The National Institute of Standards and Technology (NIST) has developed a Cybersecurity Profile for the Responsible Use of Positioning, Navigation, and Timing (PNT), to help organizations make deliberate, risk-informed decisions on their use of PNT services. The American National Standards Institute (ANSI) encourages relevant stakeholders to submit feedback to NIST, which is seeking comments on the draft PNT cybersecurity profile by November 23, 2020.
The PNT cybersecurity profile will serve to help organizations identify systems, networks, and assets dependent on PNT services; identify appropriate PNT services; detect the disruption and manipulation of PNT services; and manage the associated risks to the systems, networks, and assets dependent on PNT services.
Among other items, NIST is particularly interested in comments and recommendations on:
The draft is part of NIST’s response to the February 12, 2020 Executive Order 13905, "Strengthening National Resilience through Responsible Use of Positioning, Navigation, and Timing Services." According to the order: “the widespread adoption of PNT services means disruption or manipulation of these services could adversely affect U.S. national and economic security. To strengthen national resilience, the Federal Government must foster the responsible use of PNT services by critical infrastructure owners and operators.”
NIST reports that the profile will be developed using an open and collaborative process involving public and private sector stakeholders to ensure critical infrastructure owners and operators, government agencies, and others can inform the responsible use of PNT services and effectively adopt, refine, and implement the profile.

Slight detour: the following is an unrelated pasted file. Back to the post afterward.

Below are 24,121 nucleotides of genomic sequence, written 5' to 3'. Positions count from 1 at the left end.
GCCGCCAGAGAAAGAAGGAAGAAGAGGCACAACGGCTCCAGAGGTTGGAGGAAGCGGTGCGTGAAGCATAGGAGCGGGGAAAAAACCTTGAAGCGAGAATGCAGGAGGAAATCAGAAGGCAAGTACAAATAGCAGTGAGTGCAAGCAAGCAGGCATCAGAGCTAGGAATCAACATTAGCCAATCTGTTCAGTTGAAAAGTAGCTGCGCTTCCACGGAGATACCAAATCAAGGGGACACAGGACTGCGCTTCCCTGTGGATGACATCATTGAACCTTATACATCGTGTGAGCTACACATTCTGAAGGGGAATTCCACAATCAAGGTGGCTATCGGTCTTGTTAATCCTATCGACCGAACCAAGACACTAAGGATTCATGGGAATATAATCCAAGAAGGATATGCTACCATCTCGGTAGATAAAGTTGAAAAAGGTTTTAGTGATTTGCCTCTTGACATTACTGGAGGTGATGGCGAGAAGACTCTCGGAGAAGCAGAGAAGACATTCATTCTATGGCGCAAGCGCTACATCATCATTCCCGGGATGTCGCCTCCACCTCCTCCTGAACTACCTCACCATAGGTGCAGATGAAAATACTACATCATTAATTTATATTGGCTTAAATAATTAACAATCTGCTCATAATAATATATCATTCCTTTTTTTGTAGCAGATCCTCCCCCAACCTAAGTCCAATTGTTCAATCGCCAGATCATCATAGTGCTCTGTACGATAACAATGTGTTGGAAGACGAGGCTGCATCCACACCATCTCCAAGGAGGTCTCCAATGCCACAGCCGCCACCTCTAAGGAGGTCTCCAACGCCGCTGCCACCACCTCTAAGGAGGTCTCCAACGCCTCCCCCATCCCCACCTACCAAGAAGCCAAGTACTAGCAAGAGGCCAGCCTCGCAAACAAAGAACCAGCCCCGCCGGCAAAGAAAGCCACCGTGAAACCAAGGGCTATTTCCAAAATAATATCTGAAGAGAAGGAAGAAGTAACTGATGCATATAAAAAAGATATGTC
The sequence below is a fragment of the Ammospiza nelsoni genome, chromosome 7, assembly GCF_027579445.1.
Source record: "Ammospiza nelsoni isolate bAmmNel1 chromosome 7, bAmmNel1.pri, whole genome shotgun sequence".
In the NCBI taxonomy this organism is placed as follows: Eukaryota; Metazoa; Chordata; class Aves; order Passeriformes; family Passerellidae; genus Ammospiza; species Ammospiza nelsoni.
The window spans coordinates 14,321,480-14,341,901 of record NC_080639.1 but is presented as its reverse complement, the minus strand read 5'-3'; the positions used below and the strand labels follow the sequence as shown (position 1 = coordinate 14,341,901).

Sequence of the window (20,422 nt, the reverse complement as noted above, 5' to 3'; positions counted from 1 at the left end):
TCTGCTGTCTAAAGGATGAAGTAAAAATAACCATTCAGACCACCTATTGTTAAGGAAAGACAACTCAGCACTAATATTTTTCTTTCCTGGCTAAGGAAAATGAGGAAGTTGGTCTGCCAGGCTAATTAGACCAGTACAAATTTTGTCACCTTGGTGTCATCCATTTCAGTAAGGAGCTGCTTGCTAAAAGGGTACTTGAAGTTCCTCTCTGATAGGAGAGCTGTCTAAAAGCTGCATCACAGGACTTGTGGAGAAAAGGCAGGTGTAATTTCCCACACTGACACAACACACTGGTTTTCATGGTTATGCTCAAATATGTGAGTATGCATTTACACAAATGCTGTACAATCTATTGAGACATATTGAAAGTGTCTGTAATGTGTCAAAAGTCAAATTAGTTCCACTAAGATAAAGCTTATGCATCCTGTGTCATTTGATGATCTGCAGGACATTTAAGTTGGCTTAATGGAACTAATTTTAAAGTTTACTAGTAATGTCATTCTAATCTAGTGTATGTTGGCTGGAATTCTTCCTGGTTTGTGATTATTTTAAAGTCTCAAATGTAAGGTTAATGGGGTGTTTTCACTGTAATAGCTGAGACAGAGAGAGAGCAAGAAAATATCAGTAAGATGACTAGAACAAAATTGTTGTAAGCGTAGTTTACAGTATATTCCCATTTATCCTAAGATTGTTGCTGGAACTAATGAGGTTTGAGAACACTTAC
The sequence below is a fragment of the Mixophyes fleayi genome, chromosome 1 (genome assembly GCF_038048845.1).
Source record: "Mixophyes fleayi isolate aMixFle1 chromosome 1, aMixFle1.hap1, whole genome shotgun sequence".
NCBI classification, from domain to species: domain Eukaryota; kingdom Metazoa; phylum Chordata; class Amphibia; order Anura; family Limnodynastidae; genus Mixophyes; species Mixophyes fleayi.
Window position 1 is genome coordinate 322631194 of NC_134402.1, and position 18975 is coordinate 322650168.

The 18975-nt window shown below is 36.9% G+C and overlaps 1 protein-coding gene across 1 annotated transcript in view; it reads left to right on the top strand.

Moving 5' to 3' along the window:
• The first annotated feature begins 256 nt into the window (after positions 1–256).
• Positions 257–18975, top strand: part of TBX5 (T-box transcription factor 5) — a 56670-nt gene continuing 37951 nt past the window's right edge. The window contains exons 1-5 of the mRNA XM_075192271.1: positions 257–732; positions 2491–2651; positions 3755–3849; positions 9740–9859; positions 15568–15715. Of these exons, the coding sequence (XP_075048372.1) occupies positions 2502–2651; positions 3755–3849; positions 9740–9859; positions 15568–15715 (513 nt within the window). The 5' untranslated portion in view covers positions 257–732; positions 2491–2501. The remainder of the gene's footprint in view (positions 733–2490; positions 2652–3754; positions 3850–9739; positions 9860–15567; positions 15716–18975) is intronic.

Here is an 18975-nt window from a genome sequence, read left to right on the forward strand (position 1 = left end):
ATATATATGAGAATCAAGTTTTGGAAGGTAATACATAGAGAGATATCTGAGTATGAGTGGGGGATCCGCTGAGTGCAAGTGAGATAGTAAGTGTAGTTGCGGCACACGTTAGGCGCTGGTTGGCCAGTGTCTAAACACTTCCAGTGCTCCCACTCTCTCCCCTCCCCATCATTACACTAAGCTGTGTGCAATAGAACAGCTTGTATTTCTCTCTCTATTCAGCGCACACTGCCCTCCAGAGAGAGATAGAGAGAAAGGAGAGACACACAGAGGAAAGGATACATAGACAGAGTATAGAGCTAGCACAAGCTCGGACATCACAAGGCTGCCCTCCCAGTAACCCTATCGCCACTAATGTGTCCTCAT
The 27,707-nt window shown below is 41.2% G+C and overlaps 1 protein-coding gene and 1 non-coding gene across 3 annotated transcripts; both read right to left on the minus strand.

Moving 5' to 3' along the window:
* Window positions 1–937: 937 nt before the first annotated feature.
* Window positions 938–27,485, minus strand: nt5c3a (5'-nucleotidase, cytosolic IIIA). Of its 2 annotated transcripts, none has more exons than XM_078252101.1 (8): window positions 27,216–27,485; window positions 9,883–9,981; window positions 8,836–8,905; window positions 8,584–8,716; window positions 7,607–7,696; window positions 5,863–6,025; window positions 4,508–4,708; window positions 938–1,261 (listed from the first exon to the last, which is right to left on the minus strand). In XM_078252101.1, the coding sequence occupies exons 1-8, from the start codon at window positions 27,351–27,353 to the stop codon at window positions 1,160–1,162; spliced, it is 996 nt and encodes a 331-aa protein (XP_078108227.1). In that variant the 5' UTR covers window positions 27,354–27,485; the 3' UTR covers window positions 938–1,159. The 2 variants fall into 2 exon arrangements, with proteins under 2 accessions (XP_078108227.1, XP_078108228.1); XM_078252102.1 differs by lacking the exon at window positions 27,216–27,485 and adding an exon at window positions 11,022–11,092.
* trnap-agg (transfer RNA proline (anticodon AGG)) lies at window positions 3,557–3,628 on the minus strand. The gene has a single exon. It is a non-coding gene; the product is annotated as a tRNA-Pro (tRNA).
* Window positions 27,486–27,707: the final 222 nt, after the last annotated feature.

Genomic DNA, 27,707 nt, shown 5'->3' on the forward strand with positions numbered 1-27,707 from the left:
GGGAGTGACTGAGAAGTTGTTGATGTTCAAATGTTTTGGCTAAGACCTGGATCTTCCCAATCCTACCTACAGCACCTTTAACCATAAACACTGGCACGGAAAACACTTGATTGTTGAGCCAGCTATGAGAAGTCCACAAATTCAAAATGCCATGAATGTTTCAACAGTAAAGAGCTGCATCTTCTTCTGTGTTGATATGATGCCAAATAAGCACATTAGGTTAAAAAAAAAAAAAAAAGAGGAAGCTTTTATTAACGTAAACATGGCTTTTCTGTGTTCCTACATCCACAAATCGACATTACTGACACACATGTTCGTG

Comments must be received no later than November 23, 2020. See the publication details for a copy of the draft and instructions for submitting comments. All relevant comments will be posted publicly.
More on PNT
Many Positioning, Navigation and Timing (PNT) needs are met by GPS, and precision time signals sent through GPS synchronize cellphone calls, time-stamp financial transactions, and support safe travel by aircraft, ship, train and car, according to NIST. However, GPS transmissions can be disrupted unintentionally by radio interference or the weather in space, and they could be interrupted intentionally. NIST will provide guidance in the form of “profiles” to help organizations make deliberate, risk-informed decisions on their use of PNT services and will offer a time service over optical fiber lines as an alternate source of precision time.
NIST has released an informational video on how the world that relies on PNT and how our economy depends on them. Access the video: www.nist.gov/pnt.